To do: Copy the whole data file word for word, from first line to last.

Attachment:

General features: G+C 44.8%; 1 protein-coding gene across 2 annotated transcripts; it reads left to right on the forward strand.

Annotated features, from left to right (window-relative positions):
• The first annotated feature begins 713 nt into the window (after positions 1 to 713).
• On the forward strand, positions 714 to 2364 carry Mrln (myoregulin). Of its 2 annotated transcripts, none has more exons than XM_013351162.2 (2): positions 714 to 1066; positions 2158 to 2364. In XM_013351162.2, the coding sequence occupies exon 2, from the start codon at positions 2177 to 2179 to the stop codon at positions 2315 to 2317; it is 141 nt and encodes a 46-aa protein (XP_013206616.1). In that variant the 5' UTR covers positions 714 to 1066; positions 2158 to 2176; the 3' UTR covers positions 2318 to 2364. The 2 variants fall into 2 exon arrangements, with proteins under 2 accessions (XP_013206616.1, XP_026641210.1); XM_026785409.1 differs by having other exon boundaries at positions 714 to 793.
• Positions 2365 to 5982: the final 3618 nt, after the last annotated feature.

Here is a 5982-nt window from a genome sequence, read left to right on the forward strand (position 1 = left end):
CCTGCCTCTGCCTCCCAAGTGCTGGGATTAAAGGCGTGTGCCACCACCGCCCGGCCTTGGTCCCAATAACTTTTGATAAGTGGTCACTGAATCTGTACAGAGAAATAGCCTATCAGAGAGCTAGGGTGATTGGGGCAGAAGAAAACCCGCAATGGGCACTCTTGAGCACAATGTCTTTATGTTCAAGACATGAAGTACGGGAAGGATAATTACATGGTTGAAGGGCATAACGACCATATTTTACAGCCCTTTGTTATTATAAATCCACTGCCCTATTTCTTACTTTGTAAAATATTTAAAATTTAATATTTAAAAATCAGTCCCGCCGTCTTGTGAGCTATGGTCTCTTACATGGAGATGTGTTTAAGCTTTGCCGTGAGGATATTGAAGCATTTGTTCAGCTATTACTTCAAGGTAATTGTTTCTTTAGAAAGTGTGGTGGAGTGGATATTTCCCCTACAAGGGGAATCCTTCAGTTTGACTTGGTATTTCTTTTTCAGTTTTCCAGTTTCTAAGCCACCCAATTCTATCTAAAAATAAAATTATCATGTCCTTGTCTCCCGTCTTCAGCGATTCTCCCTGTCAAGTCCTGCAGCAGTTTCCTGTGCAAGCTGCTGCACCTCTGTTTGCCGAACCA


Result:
General features: G+C 44.8%; 1 protein-coding gene across 2 annotated transcripts; it reads left to right on the forward strand.

Annotated features, from left to right (window-relative positions):
• The first annotated feature begins 713 nt into the window (after positions 1 to 713).
• On the forward strand, positions 714 to 2364 carry Mrln (myoregulin). Of its 2 annotated transcripts, none has more exons than XM_013351162.2 (2): positions 714 to 1066; positions 2158 to 2364. In XM_013351162.2, the coding sequence occupies exon 2, from the start codon at positions 2177 to 2179 to the stop codon at positions 2315 to 2317; it is 141 nt and encodes a 46-aa protein (XP_013206616.1). In that variant the 5' UTR covers positions 714 to 1066; positions 2158 to 2176; the 3' UTR covers positions 2318 to 2364. The 2 variants fall into 2 exon arrangements, with proteins under 2 accessions (XP_013206616.1, XP_026641210.1); XM_026785409.1 differs by having other exon boundaries at positions 714 to 793.
• Positions 2365 to 5982: the final 3618 nt, after the last annotated feature.

Here is a 5982-nt window from a genome sequence, read left to right on the forward strand (position 1 = left end):
CCTGCCTCTGCCTCCCAAGTGCTGGGATTAAAGGCGTGTGCCACCACCGCCCGGCCTTGGTCCCAATAACTTTTGATAAGTGGTCACTGAATCTGTACAGAGAAATAGCCTATCAGAGAGCTAGGGTGATTGGGGCAGAAGAAAACCCGCAATGGGCACTCTTGAGCACAATGTCTTTATGTTCAAGACATGAAGTACGGGAAGGATAATTACATGGTTGAAGGGCATAACGACCATATTTTACAGCCCTTTGTTATTATAAATCCACTGCCCTATTTCTTACTTTGTAAAATATTTAAAATTTAATATTTAAAAATCAGTCCCGCCGTCTTGTGAGCTATGGTCTCTTACATGGAGATGTGTTTAAGCTTTGCCGTGAGGATATTGAAGCATTTGTTCAGCTATTACTTCAAGGTAATTGTTTCTTTAGAAAGTGTGGTGGAGTGGATATTTCCCCTACAAGGGGAATCCTTCAGTTTGACTTGGTATTTCTTTTTCAGTTTTCCAGTTTCTAAGCCACCCAATTCTATCTAAAAATAAAATTATCATGTCCTTGTCTCCCGTCTTCAGCGATTCTCCCTGTCAAGTCCTGCAGCAGTTTCCTGTGCAAGCTGCTGCACCTCTGTTTGCCGAACCA